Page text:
The Taliban would wait 18 months or 18 years, 7 years or 50. The Taliban was prepared to fight yesterday, today, tomorrow. A deadline won’t encourage them anymore than they already are - 30,000 US troops seems like more motivation to fight. That said, giving them a shorter date to circle can’t help America.
But the real problem is that 18 months isn’t enough time to produce tangible results; Obama has less than he started with in Afghanistan after 11 months. He claims the war won’t end quickly to steel us for the fierce fight ahead, but still wants out in 18 months, 3 years, 7 years. His time line makes no sense.
18 months presumes several extremely precarious situations without justification. Obama gave three years to double the Afghan National Army’s size; one wonders, if you're going to give a time, why not bring troops home in three years too.
Nor did Obama explain Hamid Karzai other than he struck the right tone on inauguration day. Karzai spent the next two weeks blaming corruption on the West. Can he really begin turning his government around in 18 months? His history says no.
Obama “expects those who are corrupt to be held accountable,” but as we will examine in further analysis, ISAF itself relies on corrupt warlords and government officials. How much more so Karzai does.
In the case of arming tribes and other local actors, a great deal of caution must be exercised in entrusting them with the key. All due respect to Michael Ware, but tribes aren’t the answer. Ware knows better than most that the without local support, US and ANA troops haven’t a shot at defeating the Taliban.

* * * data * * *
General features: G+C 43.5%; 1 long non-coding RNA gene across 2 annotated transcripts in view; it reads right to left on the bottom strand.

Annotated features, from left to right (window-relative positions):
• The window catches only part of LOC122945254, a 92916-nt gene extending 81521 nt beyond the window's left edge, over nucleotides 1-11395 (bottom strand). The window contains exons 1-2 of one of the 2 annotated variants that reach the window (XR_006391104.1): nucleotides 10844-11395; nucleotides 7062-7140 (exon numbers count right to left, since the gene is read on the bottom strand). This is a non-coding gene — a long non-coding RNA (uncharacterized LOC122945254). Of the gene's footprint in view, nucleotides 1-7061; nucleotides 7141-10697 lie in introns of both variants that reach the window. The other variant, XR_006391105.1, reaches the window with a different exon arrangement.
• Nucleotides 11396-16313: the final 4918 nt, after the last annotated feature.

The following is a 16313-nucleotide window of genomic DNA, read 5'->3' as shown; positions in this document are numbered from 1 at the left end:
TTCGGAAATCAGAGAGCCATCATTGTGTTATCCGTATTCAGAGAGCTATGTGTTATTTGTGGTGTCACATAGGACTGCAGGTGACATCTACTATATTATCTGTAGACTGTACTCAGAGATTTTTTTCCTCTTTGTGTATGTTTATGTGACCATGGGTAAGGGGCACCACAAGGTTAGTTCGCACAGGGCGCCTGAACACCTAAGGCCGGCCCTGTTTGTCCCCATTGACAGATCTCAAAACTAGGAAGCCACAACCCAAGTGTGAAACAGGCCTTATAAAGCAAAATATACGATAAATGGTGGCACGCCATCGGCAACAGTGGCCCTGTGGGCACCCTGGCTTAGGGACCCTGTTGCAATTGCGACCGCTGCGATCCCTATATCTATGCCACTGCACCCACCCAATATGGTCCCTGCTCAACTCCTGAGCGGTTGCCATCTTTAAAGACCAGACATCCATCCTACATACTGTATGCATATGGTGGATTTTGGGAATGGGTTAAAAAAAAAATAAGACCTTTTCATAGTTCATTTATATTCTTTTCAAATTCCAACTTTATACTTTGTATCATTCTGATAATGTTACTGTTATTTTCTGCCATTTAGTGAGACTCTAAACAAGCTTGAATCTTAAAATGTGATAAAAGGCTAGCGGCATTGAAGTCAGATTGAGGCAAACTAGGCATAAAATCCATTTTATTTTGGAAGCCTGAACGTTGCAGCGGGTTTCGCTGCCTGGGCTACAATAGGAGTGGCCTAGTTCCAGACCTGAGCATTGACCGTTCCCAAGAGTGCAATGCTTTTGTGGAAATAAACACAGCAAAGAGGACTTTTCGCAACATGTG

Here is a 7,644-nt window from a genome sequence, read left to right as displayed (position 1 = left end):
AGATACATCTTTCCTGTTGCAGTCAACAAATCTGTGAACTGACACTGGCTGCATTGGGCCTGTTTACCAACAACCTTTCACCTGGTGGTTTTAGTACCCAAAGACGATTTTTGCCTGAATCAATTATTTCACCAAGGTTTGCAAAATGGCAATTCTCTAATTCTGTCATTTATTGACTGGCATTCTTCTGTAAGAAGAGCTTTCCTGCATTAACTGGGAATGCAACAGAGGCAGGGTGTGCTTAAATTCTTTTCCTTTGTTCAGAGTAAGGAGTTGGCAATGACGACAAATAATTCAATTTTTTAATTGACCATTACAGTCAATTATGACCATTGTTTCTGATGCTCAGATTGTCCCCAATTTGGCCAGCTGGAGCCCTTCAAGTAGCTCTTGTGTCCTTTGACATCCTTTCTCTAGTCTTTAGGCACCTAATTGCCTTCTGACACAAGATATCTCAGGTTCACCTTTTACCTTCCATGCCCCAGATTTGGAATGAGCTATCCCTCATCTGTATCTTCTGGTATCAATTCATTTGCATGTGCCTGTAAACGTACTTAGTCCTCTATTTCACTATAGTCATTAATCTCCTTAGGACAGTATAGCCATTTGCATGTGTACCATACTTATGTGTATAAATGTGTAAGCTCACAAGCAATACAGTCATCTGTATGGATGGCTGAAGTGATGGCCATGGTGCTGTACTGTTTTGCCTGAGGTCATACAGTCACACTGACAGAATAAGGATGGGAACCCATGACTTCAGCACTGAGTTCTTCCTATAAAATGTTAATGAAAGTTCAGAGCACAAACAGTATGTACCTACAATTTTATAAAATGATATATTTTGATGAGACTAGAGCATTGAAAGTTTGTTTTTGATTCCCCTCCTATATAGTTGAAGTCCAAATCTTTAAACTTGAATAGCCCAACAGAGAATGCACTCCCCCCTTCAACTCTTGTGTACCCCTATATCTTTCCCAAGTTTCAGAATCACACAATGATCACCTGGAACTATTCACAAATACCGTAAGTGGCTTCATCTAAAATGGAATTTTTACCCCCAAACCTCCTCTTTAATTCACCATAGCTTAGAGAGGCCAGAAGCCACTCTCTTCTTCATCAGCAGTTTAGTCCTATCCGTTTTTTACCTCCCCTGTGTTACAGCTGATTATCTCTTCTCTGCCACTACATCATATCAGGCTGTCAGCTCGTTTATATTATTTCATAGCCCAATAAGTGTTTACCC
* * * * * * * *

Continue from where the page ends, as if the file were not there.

But Obama will discover how dangerous exploiting Afghanistan’s tribal and ethnic fault lines will be. America will be taken advantage of because it's desperate and everyone knows. Tribes fight for themselves, not America, and the situation isn't driving off al-Qaeda from Afghanistan.
The Taliban is indigenous. Why would “moderate Taliban” switch sides if they think the winning side is the Taliban? Why not have it all?
These problems increase the probability that Obama won’t have much to show in 18 months. He’ll be lucky to be going forward for his re-election campaign starts up in 2012. All 30,000 troops will take 6-9 months to deploy in urgency, leaving a year or less for actual fighting. 2011 will be bloody, not bright. 36 months makes more sense, if anything.
Obviously Obama made no mention of negotiating with the Taliban though he is engaged in direct contact and indirectly through Saudi Arabia. He might expect rejection or distrust the Taliban, and 30,000 troops is his answer to Mullah Omar.
Regardless, Obama is exploring the option of granting control of provinces to the Taliban without informing the American people. But we know.
Tonight was an implosion followed by a supernova. President Obama's speech and strategy lacked anything new or creative. Boring, uninformative, and redundant, inexcusable adjectives considering the hype. The situation demanded an A speech - he's gambling his second term - but sounded like it was written overnight.
The strategy itself sounds like disaster. He and his officials will soon begin to backtrack. They'll call it clarifying. We call it ruin.